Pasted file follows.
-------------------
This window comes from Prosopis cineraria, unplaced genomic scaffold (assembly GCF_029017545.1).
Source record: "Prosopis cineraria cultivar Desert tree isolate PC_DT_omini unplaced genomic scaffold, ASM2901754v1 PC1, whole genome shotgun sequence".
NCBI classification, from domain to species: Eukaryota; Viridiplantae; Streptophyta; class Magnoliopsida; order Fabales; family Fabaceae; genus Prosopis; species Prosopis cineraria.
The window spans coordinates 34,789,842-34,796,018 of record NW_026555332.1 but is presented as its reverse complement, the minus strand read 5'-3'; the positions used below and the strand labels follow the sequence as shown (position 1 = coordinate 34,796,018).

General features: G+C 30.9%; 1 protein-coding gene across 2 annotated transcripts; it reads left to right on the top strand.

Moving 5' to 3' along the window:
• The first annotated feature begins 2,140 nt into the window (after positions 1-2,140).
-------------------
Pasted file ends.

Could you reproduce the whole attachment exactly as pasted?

This window comes from Prosopis cineraria, unplaced genomic scaffold (assembly GCF_029017545.1).
Source record: "Prosopis cineraria cultivar Desert tree isolate PC_DT_omini unplaced genomic scaffold, ASM2901754v1 PC1, whole genome shotgun sequence".
NCBI classification, from domain to species: Eukaryota; Viridiplantae; Streptophyta; class Magnoliopsida; order Fabales; family Fabaceae; genus Prosopis; species Prosopis cineraria.
The window spans coordinates 34,789,842-34,796,018 of record NW_026555332.1 but is presented as its reverse complement, the minus strand read 5'-3'; the positions used below and the strand labels follow the sequence as shown (position 1 = coordinate 34,796,018).

General features: G+C 30.9%; 1 protein-coding gene across 2 annotated transcripts; it reads left to right on the top strand.

Moving 5' to 3' along the window:
• The first annotated feature begins 2,140 nt into the window (after positions 1-2,140).